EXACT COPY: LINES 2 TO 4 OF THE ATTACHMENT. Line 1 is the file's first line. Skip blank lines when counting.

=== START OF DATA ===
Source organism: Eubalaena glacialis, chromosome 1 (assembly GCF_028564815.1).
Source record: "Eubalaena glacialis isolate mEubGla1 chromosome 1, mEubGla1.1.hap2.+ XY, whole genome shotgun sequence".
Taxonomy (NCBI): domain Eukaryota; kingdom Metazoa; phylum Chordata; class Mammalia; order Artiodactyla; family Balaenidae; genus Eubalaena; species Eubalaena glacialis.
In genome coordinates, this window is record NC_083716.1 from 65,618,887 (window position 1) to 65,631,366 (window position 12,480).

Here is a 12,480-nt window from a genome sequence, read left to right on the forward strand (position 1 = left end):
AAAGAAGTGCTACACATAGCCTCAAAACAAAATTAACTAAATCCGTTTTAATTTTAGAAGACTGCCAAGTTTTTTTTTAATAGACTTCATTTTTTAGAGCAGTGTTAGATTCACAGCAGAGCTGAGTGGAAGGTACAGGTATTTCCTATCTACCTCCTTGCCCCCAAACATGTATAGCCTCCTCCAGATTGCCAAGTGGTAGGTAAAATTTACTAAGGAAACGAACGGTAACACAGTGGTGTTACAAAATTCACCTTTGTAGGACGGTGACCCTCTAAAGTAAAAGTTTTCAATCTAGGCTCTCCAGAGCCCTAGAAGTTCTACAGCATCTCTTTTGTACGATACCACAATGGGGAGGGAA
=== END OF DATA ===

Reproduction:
Source record: "Eubalaena glacialis isolate mEubGla1 chromosome 1, mEubGla1.1.hap2.+ XY, whole genome shotgun sequence".
Taxonomy (NCBI): domain Eukaryota; kingdom Metazoa; phylum Chordata; class Mammalia; order Artiodactyla; family Balaenidae; genus Eubalaena; species Eubalaena glacialis.
In genome coordinates, this window is record NC_083716.1 from 65,618,887 (window position 1) to 65,631,366 (window position 12,480).